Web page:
Angled holes are often drilled when building chairs or other furniture. They typically form holes for dowels or pilot holes for screws. The problem with drilling angled holes is the tendency for the drill bit to bounce or slide when introduced to the wood at an angle. The solution is to use a drill press with a jig, a drilling template clamped to the drill press table to hold the wood so it doesn't move after the angle has been established.
Set the mitre gauge on a table saw and cut a scrap piece of plywood at a 15-degree angle.
Stand the angled piece up on its edge on the strip of scrap plywood. Glue together, and shoot pin nails into the scrap piece from the bottom so that it is stands up like a shark's fin. You have created a jig that will hold the wood firmly during drilling.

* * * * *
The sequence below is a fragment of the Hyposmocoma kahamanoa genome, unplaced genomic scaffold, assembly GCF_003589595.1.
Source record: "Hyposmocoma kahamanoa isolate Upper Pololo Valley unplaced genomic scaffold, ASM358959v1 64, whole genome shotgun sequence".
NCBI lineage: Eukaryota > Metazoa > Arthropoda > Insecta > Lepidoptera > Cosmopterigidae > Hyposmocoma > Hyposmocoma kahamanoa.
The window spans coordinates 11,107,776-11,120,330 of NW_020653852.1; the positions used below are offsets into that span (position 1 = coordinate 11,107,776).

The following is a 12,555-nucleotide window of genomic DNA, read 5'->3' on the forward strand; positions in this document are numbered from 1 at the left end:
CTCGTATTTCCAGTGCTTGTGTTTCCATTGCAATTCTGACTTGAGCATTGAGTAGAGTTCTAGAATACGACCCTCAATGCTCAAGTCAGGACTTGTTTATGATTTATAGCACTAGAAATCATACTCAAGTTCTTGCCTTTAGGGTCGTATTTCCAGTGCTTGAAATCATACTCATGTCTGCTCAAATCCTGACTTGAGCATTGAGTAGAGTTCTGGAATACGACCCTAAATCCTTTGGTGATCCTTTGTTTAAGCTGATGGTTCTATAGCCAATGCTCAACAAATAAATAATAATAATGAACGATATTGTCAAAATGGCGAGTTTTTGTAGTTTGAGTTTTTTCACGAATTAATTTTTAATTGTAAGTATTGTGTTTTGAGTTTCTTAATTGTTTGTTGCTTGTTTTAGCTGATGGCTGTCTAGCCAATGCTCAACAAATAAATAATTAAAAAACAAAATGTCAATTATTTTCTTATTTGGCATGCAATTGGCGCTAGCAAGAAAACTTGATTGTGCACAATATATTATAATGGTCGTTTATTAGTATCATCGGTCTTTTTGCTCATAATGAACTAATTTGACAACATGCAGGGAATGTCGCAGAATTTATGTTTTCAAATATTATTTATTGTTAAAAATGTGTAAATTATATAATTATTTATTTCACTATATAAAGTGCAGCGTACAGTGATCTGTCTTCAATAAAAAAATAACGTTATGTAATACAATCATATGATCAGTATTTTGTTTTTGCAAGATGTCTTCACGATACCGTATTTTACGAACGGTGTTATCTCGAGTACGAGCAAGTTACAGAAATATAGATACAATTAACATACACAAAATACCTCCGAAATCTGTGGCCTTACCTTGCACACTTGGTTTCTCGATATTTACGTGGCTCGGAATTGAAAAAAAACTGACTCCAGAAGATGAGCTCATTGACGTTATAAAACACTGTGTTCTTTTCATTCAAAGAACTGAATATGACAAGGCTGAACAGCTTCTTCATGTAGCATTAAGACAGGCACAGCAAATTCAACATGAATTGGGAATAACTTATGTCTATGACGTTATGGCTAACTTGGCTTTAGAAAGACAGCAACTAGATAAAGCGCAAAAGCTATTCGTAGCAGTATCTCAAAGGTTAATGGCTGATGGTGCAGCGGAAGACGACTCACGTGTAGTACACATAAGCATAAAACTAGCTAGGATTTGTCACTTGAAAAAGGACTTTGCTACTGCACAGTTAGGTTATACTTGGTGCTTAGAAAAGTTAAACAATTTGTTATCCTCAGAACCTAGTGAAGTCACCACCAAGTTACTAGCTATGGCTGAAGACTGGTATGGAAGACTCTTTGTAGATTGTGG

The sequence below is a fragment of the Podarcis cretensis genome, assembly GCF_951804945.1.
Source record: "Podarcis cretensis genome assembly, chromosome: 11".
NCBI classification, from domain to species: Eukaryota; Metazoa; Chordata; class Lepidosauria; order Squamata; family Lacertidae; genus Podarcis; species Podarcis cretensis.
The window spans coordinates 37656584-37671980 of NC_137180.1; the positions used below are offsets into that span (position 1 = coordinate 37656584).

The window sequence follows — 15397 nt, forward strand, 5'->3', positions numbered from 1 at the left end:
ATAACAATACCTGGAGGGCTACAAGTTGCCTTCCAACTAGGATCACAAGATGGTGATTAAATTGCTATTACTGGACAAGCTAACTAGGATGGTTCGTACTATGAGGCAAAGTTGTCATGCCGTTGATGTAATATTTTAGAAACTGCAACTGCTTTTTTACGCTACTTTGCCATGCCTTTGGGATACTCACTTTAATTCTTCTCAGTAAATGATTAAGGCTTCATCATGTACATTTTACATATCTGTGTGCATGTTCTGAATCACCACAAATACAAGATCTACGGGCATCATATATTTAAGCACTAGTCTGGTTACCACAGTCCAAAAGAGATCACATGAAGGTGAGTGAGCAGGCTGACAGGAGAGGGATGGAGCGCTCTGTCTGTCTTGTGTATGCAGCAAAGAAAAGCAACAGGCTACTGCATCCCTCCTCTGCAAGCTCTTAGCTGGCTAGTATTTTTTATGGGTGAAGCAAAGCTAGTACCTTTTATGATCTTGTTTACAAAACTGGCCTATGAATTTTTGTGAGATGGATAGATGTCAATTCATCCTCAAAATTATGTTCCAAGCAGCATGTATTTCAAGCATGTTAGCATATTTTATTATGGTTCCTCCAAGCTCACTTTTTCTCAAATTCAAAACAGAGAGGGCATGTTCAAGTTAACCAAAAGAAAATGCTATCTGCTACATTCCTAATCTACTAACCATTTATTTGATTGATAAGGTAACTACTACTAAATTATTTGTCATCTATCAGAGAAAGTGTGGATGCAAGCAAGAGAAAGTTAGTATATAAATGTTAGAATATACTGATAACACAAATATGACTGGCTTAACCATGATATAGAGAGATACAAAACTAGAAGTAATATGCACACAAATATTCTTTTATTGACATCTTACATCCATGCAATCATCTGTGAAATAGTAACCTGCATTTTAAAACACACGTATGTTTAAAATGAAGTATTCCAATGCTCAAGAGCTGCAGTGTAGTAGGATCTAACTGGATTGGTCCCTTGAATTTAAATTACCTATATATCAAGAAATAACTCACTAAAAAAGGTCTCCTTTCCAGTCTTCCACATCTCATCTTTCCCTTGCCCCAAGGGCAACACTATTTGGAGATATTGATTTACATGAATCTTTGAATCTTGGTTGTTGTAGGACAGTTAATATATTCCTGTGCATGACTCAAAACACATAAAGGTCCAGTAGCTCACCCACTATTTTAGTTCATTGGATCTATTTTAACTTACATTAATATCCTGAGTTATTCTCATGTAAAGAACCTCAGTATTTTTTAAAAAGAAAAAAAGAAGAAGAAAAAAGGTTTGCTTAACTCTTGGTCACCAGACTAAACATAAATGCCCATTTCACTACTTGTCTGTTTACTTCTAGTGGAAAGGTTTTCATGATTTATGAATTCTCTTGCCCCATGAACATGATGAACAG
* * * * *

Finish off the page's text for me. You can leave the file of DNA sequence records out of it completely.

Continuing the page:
Lay the strip with shark's fin on the drill press table.
Lay the board you wish to drill up against the angled shark's fin. Face the side into which you will drill away from the fin. Slide the strip and the board underneath the drill bit together and position the board under the bit where you want to drill the angled hole. Clamp the strip to the table with a hand clamp.
Hang on to the board with one hand to hold it steady against the shark's fin. Use your other hand to turn on the drill press. Pull down on the drill press handle down slowly but steadily to drill an angled hole in the board. You can slide the board into another position with the jig to drill the same angled hole over and over again.
Do a few test holes at any given angle to test your angle. You can also clamp the board to the drill press table if you need to. The measurements here are for examples. Use different measurements and angles for whatever you need.
Always wear safety glasses when working with wood.
Things you need
- Table saw with mitre gauge
- Plywood, 1.8 by 10 by 10 cm (3/4 by 4 by 4 inches)
- Plywood strip, 1.8 by 10 by 90 cm (3/4 by 4 by 36 inches)
- Pin nailer with 1, 6 mm (1/4 inch) nails
- Drill press with drill bit
- Hand clamp